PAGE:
I must apologize in advance for the lack of accurate measurements in this recipe. As a rule, I don’t use recipes. The measuring and scraping and constant checking of a book or screen to make sure I am following everything to a T is just too stressful for this poor girl’s heart. I like to read recipes though, in my spare time, just to see how things are made. Then I use my critical thinking skills (thanks CATS, the standardized testing system for public schools in KY) to deduce which parts are real and true and necessary and which parts are hooey.
So here is the ingredient list to my best estimation:
- 8 lbs fresh sauce tomatoes
- 1 head garlic
- 1 cup red cooking wine (I used Rex Goliath Cab Sav, hell yea chicken wine)
- 2 medium-large onions
- 1 handful fresh basil
- dried oregano to taste
- salt to taste
- ground black pepper to taste
- olive oil and butter as needed
- dash of balsamic (optional, but to taste I guess)
- 1 vegetable boullion cube
This recipe is fairly simple in its preparation but it will take a good deal of time. So feel free to start this in the morning and let it cook all day, but don’t be surprised when its not ready for dinner if you start it after work. Without further ado, here we go!
- Chop onions into half inch by inch pieces (or whatever you like).
- Heat a splash of olive oil in the bottom of your stock pot on medium high heat.
- Cook onions in olive oil until rich brown and sticky, this can take up to 20 minutes. Make sure they don’t burn, add more oil if needed, keep them moving.
- Deglaze pan with a couple glugs (probably a cup?) of red wine, enough to cover the onions slightly. Let the wine come to a simmer hen back the heat down to medium-low. Cook on medium-low until the wine thickens slightly and the fumes are no longer pure alcohol (feel free to free base your sauce during this step for a delightful high, just kidding, but am I?). Stir occasionally to prevent burning the sugar in the wine to the bottom of your pan.
- While the wine reduces, wash, core and clean tomatoes of any bad bits. Then quarter the tomatoes. You can break them down further to speed up the cooking a little, but not by much.
- Peel and roughly chop garlic. Sorry in advance, this is the worst.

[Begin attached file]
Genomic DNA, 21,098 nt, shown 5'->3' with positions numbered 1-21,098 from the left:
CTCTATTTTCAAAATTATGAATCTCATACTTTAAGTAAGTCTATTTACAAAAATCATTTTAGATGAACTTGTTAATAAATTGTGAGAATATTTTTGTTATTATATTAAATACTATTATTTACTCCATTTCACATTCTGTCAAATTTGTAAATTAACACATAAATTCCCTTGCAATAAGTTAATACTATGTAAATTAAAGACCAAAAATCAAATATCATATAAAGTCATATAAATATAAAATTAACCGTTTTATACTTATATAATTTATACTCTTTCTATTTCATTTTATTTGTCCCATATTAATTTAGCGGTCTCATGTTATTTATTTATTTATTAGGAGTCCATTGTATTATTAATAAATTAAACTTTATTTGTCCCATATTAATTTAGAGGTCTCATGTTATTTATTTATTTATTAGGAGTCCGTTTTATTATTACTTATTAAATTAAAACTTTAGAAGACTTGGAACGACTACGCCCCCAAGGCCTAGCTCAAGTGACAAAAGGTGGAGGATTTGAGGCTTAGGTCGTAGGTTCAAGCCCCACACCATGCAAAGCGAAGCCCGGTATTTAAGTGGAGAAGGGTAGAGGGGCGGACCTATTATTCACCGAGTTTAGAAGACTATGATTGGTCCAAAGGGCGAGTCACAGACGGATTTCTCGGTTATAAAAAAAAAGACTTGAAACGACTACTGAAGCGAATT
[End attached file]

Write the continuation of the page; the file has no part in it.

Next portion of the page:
- When the wine seems to be more sauce than booze add tomatoes and garlic to your pot. Chances are it will be too full to stir, so let it cook down for a few minutes then stir to make sure the tomatoes are coated with the onion and wine mixture.
- Add a healthy shake of salt and stir
- Bring the whole thing to a boil then back the heat down to medium/low and simmer for 4-6 hours, stirring occasionally to prevent burning.
- Around hour 3, or whenever your tomatoes are no longer discrete chunks add more salt and pepper, the boullion cube and the dried herbs. Feel free to add any other dried herbs you want at this point.
- Let simmer for another hour-ish and add a splash of balsamic if desired. Go light because the balsamic cannot be undone. Taste as you go.
- Put on your canning bath to boil for sterilizing and processing.
- When the tomatoes are fully broken down and the sauce looks cohesive (probably around 4.5-5 hours could be longer) add roughly chopped fresh basil and last touches of salt and pepper to taste. Make it how you like it. You could let it go longer if you don’t think its developed enough. You could add olive oil or butter to make it richer. You could also stir in red pepper flakes to make it Arabiatta.
- Sterilize 6 pint jars in your canning bath for at least 10 minutes and put the lids on to simmer.
- Fill jars to a 1/2 inch from the top and wipe rims clean with a damp, lint-free cloth.
- Put lids on jars and process for 20 minutes.
- Remove jars from the canning bath using your jar lifter and set on a cloth covered surface to cool (beware, a cloth wont stop these hot jars from leaving rings on your wooden table….or the wooden table of your landlord/boss who kindly let you can in her kitchen……ya live, ya learn).
And voila! Just 17 steps and a full day of work to get you 6 pints of home made and home preserved tomato sauce. For a more in depth intro to water bath canning you can see my previous post. The instructions are at the bottom, you can skip my rant if you want. Eat up and be merry, tell me how it turned out!